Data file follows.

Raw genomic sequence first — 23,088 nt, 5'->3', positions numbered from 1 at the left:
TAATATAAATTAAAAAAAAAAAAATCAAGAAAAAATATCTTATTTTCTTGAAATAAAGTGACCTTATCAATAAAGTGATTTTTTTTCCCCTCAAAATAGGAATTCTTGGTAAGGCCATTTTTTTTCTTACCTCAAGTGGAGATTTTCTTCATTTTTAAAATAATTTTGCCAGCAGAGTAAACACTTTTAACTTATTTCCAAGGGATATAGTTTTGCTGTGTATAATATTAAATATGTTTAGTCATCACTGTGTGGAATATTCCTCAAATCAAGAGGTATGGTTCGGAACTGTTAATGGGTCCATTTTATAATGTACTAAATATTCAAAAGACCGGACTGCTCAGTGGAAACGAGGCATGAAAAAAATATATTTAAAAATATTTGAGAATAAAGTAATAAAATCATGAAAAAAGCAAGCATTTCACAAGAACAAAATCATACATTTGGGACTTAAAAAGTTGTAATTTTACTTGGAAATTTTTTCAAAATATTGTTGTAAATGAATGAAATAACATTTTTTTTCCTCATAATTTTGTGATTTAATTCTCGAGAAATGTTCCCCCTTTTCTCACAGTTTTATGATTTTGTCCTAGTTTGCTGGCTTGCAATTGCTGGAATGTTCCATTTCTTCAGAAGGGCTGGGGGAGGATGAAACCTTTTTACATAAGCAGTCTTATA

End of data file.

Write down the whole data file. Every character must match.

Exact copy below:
Raw genomic sequence first — 23,088 nt, 5'->3', positions numbered from 1 at the left:
TAATATAAATTAAAAAAAAAAAAATCAAGAAAAAATATCTTATTTTCTTGAAATAAAGTGACCTTATCAATAAAGTGATTTTTTTTCCCCTCAAAATAGGAATTCTTGGTAAGGCCATTTTTTTTCTTACCTCAAGTGGAGATTTTCTTCATTTTTAAAATAATTTTGCCAGCAGAGTAAACACTTTTAACTTATTTCCAAGGGATATAGTTTTGCTGTGTATAATATTAAATATGTTTAGTCATCACTGTGTGGAATATTCCTCAAATCAAGAGGTATGGTTCGGAACTGTTAATGGGTCCATTTTATAATGTACTAAATATTCAAAAGACCGGACTGCTCAGTGGAAACGAGGCATGAAAAAAATATATTTAAAAATATTTGAGAATAAAGTAATAAAATCATGAAAAAAGCAAGCATTTCACAAGAACAAAATCATACATTTGGGACTTAAAAAGTTGTAATTTTACTTGGAAATTTTTTCAAAATATTGTTGTAAATGAATGAAATAACATTTTTTTTCCTCATAATTTTGTGATTTAATTCTCGAGAAATGTTCCCCCTTTTCTCACAGTTTTATGATTTTGTCCTAGTTTGCTGGCTTGCAATTGCTGGAATGTTCCATTTCTTCAGAAGGGCTGGGGGAGGATGAAACCTTTTTACATAAGCAGTCTTATA